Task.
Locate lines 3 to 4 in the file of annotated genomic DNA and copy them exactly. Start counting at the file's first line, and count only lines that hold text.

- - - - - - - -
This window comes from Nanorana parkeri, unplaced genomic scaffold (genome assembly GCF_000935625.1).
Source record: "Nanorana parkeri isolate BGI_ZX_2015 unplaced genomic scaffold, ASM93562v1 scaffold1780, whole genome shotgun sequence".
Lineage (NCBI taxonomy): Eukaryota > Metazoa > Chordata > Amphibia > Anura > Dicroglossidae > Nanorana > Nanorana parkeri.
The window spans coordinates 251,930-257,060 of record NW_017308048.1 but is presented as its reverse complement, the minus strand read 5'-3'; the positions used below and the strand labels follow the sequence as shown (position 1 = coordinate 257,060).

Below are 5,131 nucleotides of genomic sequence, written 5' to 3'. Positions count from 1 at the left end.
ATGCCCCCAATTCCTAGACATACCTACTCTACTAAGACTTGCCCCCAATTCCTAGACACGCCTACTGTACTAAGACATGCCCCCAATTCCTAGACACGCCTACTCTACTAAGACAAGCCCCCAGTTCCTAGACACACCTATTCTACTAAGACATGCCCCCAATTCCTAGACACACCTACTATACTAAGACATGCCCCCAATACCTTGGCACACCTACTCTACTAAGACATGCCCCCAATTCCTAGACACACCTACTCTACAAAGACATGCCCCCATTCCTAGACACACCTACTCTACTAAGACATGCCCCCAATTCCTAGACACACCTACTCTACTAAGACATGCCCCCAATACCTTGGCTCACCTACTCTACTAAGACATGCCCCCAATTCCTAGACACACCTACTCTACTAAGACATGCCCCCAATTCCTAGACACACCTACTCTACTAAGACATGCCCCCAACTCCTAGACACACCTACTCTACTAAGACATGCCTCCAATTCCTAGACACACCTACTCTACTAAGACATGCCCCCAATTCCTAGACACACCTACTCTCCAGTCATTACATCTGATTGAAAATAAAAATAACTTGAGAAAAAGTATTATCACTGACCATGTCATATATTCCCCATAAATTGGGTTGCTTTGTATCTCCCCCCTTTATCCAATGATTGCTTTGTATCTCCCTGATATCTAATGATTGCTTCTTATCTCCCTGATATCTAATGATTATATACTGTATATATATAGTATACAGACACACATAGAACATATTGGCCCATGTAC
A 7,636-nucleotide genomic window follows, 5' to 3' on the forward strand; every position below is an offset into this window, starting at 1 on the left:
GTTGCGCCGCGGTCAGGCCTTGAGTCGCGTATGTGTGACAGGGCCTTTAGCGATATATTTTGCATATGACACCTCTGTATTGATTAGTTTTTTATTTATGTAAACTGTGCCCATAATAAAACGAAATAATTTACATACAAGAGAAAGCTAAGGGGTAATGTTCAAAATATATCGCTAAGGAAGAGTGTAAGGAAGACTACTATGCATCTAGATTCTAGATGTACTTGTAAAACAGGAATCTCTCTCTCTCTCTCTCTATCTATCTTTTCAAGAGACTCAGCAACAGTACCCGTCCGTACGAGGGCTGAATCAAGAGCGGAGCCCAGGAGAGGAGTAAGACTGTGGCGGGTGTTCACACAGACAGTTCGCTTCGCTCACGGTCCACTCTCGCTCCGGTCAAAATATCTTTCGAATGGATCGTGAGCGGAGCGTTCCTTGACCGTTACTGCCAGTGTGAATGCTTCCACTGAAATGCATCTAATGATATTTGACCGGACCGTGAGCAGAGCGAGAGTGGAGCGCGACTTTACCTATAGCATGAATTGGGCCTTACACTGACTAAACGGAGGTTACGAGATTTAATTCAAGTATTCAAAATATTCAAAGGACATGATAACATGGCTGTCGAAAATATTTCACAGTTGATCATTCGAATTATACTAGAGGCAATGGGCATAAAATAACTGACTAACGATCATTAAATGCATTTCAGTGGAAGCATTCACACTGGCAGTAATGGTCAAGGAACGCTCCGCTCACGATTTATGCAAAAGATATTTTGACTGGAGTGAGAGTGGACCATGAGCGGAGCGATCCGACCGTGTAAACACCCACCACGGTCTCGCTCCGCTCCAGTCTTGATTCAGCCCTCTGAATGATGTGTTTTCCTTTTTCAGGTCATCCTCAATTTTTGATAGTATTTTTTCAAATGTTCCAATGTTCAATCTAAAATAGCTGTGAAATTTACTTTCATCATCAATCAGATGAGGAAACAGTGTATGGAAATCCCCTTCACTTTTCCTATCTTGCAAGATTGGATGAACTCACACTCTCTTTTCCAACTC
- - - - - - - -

Lineage (NCBI taxonomy): Eukaryota > Metazoa > Chordata > Amphibia > Anura > Dicroglossidae > Nanorana > Nanorana parkeri.
The window spans coordinates 251,930-257,060 of record NW_017308048.1 but is presented as its reverse complement, the minus strand read 5'-3'; the positions used below and the strand labels follow the sequence as shown (position 1 = coordinate 257,060).